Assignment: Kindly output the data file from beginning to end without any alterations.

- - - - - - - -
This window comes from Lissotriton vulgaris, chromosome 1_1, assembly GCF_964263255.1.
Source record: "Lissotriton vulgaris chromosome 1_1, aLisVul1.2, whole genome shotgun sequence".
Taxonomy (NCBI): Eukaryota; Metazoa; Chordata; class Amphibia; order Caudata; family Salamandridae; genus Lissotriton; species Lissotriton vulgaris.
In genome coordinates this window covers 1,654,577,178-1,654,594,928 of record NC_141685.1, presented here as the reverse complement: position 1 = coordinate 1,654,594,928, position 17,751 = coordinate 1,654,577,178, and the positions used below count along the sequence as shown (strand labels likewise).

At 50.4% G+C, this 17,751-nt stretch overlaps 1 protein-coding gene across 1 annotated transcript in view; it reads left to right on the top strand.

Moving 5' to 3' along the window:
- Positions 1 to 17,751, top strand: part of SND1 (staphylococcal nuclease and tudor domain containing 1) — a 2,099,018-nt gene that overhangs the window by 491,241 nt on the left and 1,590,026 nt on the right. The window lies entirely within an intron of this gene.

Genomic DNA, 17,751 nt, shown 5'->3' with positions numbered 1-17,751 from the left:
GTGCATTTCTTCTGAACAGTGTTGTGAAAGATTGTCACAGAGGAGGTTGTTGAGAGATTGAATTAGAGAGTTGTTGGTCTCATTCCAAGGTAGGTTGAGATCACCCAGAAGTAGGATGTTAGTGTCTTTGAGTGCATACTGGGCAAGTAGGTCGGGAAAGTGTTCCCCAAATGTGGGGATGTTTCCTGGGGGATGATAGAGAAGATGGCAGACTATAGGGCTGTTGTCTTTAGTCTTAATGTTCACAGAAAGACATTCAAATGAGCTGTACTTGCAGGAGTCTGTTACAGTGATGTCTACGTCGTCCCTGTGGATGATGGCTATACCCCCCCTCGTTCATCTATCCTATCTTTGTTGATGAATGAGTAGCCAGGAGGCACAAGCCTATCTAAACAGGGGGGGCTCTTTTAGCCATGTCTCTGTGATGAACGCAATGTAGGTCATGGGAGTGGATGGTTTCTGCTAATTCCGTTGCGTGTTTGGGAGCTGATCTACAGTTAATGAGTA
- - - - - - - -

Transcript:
This window comes from Lissotriton vulgaris, chromosome 1_1, assembly GCF_964263255.1.
Source record: "Lissotriton vulgaris chromosome 1_1, aLisVul1.2, whole genome shotgun sequence".
Taxonomy (NCBI): Eukaryota; Metazoa; Chordata; class Amphibia; order Caudata; family Salamandridae; genus Lissotriton; species Lissotriton vulgaris.
In genome coordinates this window covers 1,654,577,178-1,654,594,928 of record NC_141685.1, presented here as the reverse complement: position 1 = coordinate 1,654,594,928, position 17,751 = coordinate 1,654,577,178, and the positions used below count along the sequence as shown (strand labels likewise).

At 50.4% G+C, this 17,751-nt stretch overlaps 1 protein-coding gene across 1 annotated transcript in view; it reads left to right on the top strand.

Moving 5' to 3' along the window:
- Positions 1 to 17,751, top strand: part of SND1 (staphylococcal nuclease and tudor domain containing 1) — a 2,099,018-nt gene that overhangs the window by 491,241 nt on the left and 1,590,026 nt on the right. The window lies entirely within an intron of this gene.

Genomic DNA, 17,751 nt, shown 5'->3' with positions numbered 1-17,751 from the left:
GTGCATTTCTTCTGAACAGTGTTGTGAAAGATTGTCACAGAGGAGGTTGTTGAGAGATTGAATTAGAGAGTTGTTGGTCTCATTCCAAGGTAGGTTGAGATCACCCAGAAGTAGGATGTTAGTGTCTTTGAGTGCATACTGGGCAAGTAGGTCGGGAAAGTGTTCCCCAAATGTGGGGATGTTTCCTGGGGGATGATAGAGAAGATGGCAGACTATAGGGCTGTTGTCTTTAGTCTTAATGTTCACAGAAAGACATTCAAATGAGCTGTACTTGCAGGAGTCTGTTACAGTGATGTCTACGTCGTCCCTGTGGATGATGGCTATACCCCCCCTCGTTCATCTATCCTATCTTTGTTGATGAATGAGTAGCCAGGAGGCACAAGCCTATCTAAACAGGGGGGGCTCTTTTAGCCATGTCTCTGTGATGAACGCAATGTAGGTCATGGGAGTGGATGGTTTCTGCTAATTCCGTTGCGTGTTTGGGAGCTGATCTACAGTTAATGAGTA